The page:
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It Once Happened | Moshiach Matters
By Rabbi Yossi Paltiel
Gimmel Tammuz, the third day of the Hebrew month of Tammuz, is a day of reflection for all those whose lives have been touched by the Rebbe. Upon contemplating the Rebbe - the depth and breadth of his knowledge, his inventive-ness, his piety, etc. - what shines above all else is that he is a Rebbe, a leader. He is an individual whose entire existence is defined by his service to others: his people and ultimately the whole world.
We live in an age where leadership has no essential meaning. Leaders are people who have been chosen by us, who do as we say and advocate for us based on our vision.
We shun the traditional notion of a leader - of one person knowing better than everybody else and dictating his "superior" wisdom to the populace, imposing his will and his ideas on the people.
Part of our aversion to this kind of leader is from our inherent distrust. It also stems from our belief that there are no real leaders who are in fact head and shoulders above everybody else, yet are truly concerned for the population, putting others before themselves.
For this reason we actually celebrate the failures and frailties of our leaders. It keeps things "honest."
Yet in truth, we thirst for true leadership, for people who stand for something and have real principle... people who are not afraid to go against the tide, to challenge popular beliefs and to actually create new trends. We yearn for leaders who inspire us to reevaluate what is considered "normal" and "acceptable" and "mainstream."
When we contemplate the Rebbe, we experience true leadership.
Leadership: The kind of leadership for which we Westerners have an inherent ambivalence. We are threatened by it. We question if this kind of leader takes away our freedom.
But then we discover that what the Rebbe says, we feel. What the Rebbe asserts, we agree with. What the Rebbe states is right and principled and true, we embrace. And we can't get enough of it for it is truly refreshing.
The Rebbe doesn't compromise our free will, he helps us exercise it. And whenever he senses us falling back into the circular whirlpool of modern equivocation he is right there to keep us going on the linear course that is truly in our best interest.
It has been said that what makes the Rebbe unique is that rather than get us to believe in him, he believes in us and he makes us believe in ourselves.
Above all else, the Rebbe and his leadership represent deed. We live in a world of action. Thus, we must define spirituality with actions. In this world, all good intentions and deep spiritual experiences must be translated into practical action. An inspiration that doesn't manifest itself in deed is far less significant and real than an uninspired deed.
Every person is aware of the special corner in his soul that is his point of spirituality-kindness and righteousness. Some of us visit there more frequently than others. Many of us are unsettled by this dimension in ourselves that seems to lurk beneath the surface of our everyday lives. But we all must give this spark of innate spirituality expression through deed.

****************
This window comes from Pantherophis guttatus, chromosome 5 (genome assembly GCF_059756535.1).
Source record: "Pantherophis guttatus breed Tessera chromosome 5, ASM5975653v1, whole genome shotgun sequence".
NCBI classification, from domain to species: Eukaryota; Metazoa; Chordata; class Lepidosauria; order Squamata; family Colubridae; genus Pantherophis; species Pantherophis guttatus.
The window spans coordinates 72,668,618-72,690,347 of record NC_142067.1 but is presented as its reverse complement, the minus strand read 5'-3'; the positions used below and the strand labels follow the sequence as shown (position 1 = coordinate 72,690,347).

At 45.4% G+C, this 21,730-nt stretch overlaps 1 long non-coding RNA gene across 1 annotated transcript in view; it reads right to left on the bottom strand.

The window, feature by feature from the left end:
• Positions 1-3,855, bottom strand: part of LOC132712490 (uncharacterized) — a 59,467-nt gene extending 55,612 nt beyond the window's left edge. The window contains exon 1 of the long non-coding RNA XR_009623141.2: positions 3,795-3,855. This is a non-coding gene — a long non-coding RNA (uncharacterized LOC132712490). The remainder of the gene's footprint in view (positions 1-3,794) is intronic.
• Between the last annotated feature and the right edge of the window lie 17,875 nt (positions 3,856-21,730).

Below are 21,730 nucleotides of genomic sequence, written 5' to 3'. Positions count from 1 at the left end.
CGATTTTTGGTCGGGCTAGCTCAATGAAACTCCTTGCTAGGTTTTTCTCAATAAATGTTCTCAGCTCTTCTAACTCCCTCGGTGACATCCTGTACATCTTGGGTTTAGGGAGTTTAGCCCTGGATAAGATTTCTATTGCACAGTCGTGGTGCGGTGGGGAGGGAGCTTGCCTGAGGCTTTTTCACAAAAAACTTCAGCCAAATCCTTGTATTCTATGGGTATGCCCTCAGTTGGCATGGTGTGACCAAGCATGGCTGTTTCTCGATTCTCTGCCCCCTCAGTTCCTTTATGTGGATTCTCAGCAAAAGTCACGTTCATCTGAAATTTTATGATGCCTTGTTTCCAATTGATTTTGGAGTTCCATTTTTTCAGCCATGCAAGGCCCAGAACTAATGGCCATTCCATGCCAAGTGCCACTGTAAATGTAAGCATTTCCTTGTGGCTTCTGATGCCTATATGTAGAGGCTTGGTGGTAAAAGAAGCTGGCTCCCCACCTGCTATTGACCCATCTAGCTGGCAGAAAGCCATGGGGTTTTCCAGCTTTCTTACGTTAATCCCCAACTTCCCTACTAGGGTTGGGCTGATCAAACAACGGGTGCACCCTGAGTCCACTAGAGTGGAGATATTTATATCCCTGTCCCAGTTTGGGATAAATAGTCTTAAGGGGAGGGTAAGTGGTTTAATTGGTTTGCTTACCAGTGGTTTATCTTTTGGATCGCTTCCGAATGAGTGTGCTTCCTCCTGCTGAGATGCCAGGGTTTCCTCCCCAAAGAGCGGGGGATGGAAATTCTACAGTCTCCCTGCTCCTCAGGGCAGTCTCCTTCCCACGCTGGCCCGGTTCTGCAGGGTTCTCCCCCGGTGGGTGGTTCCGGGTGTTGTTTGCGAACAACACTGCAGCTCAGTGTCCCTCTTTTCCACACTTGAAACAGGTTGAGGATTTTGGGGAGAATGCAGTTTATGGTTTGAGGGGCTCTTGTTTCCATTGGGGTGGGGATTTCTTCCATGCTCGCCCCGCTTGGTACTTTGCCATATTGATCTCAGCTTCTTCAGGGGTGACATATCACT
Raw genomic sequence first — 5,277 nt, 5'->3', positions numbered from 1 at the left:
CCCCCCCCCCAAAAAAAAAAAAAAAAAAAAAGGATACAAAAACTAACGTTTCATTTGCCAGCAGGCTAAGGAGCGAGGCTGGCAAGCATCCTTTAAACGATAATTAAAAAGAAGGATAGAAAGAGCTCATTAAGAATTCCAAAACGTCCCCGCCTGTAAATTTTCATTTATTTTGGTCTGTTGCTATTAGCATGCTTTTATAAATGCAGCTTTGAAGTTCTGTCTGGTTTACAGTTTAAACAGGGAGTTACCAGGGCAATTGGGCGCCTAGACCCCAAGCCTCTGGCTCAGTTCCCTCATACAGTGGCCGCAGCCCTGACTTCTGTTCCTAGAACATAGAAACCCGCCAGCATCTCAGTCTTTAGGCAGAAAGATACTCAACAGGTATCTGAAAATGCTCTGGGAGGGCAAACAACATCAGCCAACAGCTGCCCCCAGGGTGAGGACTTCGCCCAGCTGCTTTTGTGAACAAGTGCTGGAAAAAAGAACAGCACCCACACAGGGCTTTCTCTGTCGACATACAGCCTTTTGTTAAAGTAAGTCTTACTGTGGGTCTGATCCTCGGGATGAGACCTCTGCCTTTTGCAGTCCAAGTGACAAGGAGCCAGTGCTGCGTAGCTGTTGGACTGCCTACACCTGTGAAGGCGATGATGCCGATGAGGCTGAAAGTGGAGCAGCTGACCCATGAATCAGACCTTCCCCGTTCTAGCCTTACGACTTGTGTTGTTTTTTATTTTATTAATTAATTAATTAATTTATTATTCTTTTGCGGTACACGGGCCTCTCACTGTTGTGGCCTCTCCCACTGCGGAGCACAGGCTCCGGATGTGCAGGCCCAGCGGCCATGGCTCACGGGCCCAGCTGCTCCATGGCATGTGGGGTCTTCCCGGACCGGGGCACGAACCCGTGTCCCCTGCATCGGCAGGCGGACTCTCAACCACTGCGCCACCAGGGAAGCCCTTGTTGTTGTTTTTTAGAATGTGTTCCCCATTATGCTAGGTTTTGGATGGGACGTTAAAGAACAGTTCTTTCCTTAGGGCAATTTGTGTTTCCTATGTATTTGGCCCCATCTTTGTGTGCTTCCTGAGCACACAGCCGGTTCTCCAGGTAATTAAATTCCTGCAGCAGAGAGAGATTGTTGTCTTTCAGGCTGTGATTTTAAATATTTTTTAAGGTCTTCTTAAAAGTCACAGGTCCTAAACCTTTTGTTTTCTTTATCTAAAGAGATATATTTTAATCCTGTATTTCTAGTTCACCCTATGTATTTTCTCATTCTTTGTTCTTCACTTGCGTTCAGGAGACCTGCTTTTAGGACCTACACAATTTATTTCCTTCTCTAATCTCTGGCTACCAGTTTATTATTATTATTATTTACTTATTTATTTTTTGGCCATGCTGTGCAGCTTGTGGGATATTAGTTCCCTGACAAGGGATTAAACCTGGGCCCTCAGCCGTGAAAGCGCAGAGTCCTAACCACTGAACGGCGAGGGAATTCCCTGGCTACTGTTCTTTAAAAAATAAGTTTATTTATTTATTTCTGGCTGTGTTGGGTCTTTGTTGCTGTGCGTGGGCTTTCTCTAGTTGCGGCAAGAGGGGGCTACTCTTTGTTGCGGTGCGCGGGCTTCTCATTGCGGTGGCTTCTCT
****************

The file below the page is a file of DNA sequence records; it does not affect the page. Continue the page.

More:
A little (or a lot) of charity, a prayer, a mitzva (commandment) - these are con-crete physical acts that give expression to our spiritual selves. They are also the ultimate tests of the integrity of our spirituality.
Our spirituality does not require massive acts to prove that it is authentic. The little things, simple deeds, are also appreciated. Do one mitzva if that is all you can offer at this moment. For one good deed will eventually inspire many more good deeds.
Ultimately, all our deeds will add up to a great many acts of goodness and kindness that will collectively transform the world to a good, kind and principled reality-a Messianic World!
The vision and direction of the Rebbe moves forward. Let us follow the Rebbe's lead and move forward until the coming of Moshiach.
Rabbi Paltiel is a renowned exponent of Chasidic philosophy. He is a senior lecturer in Yeshivat Tomchei Temimim Lubavitch as well as Machon Chana Women's Yeshiva and Beit Midrash L'Nashim.
This week's Torah portion, Shelach, relates the story of the spies sent by Moses to investigate the Holy Land which the Jewish people were to enter. They returned with a slanderous report, playing up the difficulties in conquering the land, thus discouraging the people and weakening their faith. This led to the tragic consequences related in the portion.
Chasidism explains that the spies did not wish to enter the Land of Israel because they did not want to become involved with the materialism of the world. Throughout the duration of the Jewish people's stay in the desert, they were free from such involvements: their food came from heaven (the manna); water they had from the miraculous "Well of Miriam"; they were sheltered by the Heavenly "Cloud of Glory." Thus, they did not wish to leave the desert to enter the Holy Land where they would have to engage in ploughing, sowing, and all other normative activities for their daily existence.
The spies' motive may have been sincere and spiritual, but it went counter to the Divine intent. G-d created the world in order to have a Divine abode in this physical world: man is to transform himself and the material world into a worthy abode for G-dliness. This is done by utilizing and interacting with every created substance for its Divinely intended purpose, thus elevating and sublimating it to a spiritual reality. That is why we were given the Torah and mitzvot (commandments), which enable us to achieve that goal. And that is our mission for the duration of the exile.